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The Message Is the Message

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“The truth is, it doesn’t take much,” says Lou Cannon, the former Washington Post reporter and one of Reagan’s ablest biographers. “If the president’s a gentleman and his chief of staff returns your calls … ” he trails off. Reagan was such a man, and Jim Baker returned those calls, same as Obama and Emanuel now. “It goes a long way,” he finally says. “We’re like schoolgirls.”

Almost all presidents wake up one morning to discover that their greatest strength has become their greatest liability. Think of Reagan’s sunniness, which eventually became a signifier of his vacuity, or Clinton’s charisma, which at his weakest moment led to an act of seduction that led to his impeachment. In the case of Barack Obama, it’s his passion for oratory that leaves him most vulnerable to future criticism. If he manages to genuinely revive the economy or pass a decent health-care bill, great—the public will be thrilled to hear from him for a long time to come. But if he doesn’t, one could imagine people eventually souring on his many public appearances: Dear God, not another speech.

Obama, painfully aware of this hazard, is trying hard to make sure he matches rhetoric with action. Knowing that none of his agenda, health care especially, will pass without significant involvement from the players on the Hill, he’s filled the White House with former congressional staffers and ceded much of the bill-writing power to Congress itself. He’s also made Emanuel, a man metabolically incapable of sitting still (one of his favorite expressions is “putting points on the board”), one of the most powerful White House chiefs of staff in modern history.

It may well be enough. But the odds are still long. Which means it’s worth asking: What will we be left with if the president can’t meet his ambitious policy goals?

We’ll be left with Obama’s messages themselves. They’re no substitute for universal health care, obviously, or a robust economy. But perhaps the most distinctive aspect of Obama’s presidency is that he’s trying to change our minds as much as our policies. He’s trying to change our conception of both ourselves and our country, as well as the way outsiders perceive us. He’s trying nothing less than to realign American values.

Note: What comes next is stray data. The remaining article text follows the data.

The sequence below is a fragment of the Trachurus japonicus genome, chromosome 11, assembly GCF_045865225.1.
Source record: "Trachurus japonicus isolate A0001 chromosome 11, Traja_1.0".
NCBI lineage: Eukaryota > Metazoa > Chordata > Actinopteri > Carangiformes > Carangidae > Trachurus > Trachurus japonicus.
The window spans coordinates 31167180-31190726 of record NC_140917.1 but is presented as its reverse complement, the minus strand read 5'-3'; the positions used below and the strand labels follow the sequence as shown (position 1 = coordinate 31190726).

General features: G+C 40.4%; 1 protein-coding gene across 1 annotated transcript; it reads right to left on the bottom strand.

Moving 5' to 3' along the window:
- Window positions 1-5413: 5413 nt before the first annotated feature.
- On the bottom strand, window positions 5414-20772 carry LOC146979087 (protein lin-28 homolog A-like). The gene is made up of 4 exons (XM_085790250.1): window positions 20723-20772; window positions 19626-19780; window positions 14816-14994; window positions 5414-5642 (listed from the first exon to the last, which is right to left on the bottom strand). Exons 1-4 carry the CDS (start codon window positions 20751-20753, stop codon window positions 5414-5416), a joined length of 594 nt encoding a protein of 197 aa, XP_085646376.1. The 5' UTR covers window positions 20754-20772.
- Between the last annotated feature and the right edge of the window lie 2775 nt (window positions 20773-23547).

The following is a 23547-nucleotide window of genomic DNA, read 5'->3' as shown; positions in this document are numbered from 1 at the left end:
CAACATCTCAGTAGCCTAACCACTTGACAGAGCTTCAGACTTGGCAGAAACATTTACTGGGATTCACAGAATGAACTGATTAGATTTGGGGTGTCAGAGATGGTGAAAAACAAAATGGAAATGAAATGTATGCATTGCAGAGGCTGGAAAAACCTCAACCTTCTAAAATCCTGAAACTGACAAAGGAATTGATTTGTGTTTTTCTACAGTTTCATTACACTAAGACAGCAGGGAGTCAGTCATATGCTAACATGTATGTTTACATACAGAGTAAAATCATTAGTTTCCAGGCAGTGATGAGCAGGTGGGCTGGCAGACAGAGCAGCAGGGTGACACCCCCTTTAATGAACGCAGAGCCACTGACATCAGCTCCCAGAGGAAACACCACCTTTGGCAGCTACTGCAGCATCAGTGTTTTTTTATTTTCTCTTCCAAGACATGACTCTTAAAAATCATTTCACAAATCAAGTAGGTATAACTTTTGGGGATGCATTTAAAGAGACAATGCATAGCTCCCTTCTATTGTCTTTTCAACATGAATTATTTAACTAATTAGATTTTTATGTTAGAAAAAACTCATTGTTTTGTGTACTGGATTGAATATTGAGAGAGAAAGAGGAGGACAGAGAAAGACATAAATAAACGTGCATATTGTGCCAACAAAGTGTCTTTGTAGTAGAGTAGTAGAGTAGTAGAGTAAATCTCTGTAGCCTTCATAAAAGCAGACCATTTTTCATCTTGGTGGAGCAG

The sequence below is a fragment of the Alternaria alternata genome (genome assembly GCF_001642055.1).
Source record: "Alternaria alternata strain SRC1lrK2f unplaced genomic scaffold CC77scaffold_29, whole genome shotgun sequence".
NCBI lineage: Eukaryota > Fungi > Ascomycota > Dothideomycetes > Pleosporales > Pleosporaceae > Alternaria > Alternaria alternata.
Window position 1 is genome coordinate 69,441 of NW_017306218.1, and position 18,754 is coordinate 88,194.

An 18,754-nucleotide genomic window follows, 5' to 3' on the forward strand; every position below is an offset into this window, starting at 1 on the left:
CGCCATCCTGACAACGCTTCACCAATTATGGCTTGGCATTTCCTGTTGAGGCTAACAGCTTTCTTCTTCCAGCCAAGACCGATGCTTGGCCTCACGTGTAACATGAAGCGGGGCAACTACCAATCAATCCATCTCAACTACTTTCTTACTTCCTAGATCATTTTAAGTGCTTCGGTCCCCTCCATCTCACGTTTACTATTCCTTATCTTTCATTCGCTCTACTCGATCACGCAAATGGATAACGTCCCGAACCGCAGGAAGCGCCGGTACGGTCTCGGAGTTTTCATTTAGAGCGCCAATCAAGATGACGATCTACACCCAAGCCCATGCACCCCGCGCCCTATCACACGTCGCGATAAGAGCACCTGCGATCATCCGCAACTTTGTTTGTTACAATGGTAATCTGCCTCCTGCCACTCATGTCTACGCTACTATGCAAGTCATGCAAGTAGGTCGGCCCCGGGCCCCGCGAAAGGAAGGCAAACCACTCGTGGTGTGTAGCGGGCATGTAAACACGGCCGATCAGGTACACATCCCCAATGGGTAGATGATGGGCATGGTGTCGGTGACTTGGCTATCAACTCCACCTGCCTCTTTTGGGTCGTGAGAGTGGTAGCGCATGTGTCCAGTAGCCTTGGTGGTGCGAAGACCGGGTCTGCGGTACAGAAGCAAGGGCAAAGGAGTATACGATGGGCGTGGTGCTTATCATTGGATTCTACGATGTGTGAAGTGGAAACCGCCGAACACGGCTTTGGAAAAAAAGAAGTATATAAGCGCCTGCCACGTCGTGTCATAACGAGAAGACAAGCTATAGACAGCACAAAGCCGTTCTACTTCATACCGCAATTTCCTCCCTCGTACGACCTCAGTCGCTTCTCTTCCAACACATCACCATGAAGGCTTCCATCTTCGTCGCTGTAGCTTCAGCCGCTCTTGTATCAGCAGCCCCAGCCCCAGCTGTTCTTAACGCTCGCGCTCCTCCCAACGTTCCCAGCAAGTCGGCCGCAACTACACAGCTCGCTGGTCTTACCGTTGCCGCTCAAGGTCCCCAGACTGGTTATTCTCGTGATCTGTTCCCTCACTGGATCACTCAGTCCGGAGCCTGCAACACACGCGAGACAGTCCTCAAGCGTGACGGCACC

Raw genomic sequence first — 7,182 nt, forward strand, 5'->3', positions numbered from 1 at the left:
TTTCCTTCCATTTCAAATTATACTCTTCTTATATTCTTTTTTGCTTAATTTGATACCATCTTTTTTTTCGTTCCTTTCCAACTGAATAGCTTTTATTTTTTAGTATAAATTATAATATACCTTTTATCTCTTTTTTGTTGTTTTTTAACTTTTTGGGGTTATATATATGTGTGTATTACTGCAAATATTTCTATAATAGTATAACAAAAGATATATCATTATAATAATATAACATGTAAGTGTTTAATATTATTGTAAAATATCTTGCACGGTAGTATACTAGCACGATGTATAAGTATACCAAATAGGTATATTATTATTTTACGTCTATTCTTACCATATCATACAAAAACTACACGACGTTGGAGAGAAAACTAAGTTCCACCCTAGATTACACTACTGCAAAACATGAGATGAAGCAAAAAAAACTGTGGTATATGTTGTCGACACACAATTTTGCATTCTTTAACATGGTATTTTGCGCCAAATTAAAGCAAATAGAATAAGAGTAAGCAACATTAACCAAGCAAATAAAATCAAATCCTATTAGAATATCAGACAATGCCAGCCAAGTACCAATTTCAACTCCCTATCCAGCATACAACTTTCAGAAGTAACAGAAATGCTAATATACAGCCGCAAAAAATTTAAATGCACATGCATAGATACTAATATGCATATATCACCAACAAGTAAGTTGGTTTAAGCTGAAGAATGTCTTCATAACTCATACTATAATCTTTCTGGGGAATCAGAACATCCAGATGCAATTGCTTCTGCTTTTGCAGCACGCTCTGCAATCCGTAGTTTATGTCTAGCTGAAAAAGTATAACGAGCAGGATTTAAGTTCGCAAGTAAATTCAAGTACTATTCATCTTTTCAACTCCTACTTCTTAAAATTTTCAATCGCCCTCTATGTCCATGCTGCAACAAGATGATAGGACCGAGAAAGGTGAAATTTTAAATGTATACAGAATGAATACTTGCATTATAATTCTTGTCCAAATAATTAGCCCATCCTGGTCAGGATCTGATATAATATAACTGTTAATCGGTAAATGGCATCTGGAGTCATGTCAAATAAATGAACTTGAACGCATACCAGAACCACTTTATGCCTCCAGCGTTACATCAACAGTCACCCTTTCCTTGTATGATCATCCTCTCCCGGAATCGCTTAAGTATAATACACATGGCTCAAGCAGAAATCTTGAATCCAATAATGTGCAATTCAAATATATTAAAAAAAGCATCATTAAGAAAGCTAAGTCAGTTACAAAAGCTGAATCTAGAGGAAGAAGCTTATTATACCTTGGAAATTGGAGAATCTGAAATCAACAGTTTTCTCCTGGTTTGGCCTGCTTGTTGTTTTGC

As a former law professor, Obama sees the presidency as a classroom. (Which is why he didn’t apologize for weighing in on the arrest of Professor Gates a couple of weeks ago, explaining it could be “a teachable moment.”) Since his community-organizing days, he’s recognized the value of an informed citizenry. In a way, those meetings he held on Chicago’s South Side all those years ago were just proto-versions of his seminar-style town halls today. “With Clinton, we’d have town meetings too, but it was different,” says Stan Greenberg, Clinton’s former pollster. “We were rallying support, and he’d get energy from those. Whereas Obama’s involved in an educative process with voters, trying to explain the problem and show what he’s doing.”

To Obama, educating Americans doesn’t simply mean demystifying the legislative process or walking them through the rationale for his policies. It means offering them a kind of moral instruction, one that reshapes their ideas about what’s required of them—industry, responsibility, empathy, humility—and what’s required of the government (the same). These themes were apparent from the moment he began his inaugural address, when he called our weak economy “a consequence of greed and irresponsibility on the part of some, but also our collective failure to make hard choices and prepare our nation for a new age.” He went on to quote Corinthians—that it was time for our nation to “set aside childish things”—and exhorted us all to earn our greatness, rather than opt for shortcuts.

After years of excess, in other words, Obama—lean and disciplined, a father of two young children—was here to tell us that the egoism and exceptionalism of the boom and boomer years were over. Government was no longer an enabling sidekick to our years-long bender. It was a parent, one whose primary objective was to instill responsibility and empathy in its citizens, and to provide the same in return. As Lakoff notes, Obama specifically likened government to a parent in his 2008 Father’s Day address in Chicago, when he told the assembled audience first to set an example of excellence for their children—“Don’t just sit in the house and watch SportsCenter all weekend long”—and second to remind them to look at the world through others’ eyes. “That’s our responsibility as fathers,” he said. “And by the way, it’s a responsibility that also extends to Washington.” At the time, most of the press examined this speech through the prism of racial politics, believing they were watching a black presidential candidate gingerly walk the minefield of speaking honestly to a black audience while simultaneously trying to win over a majority-white electorate. Few considered that Obama may have been outlining his vision of government as a whole.


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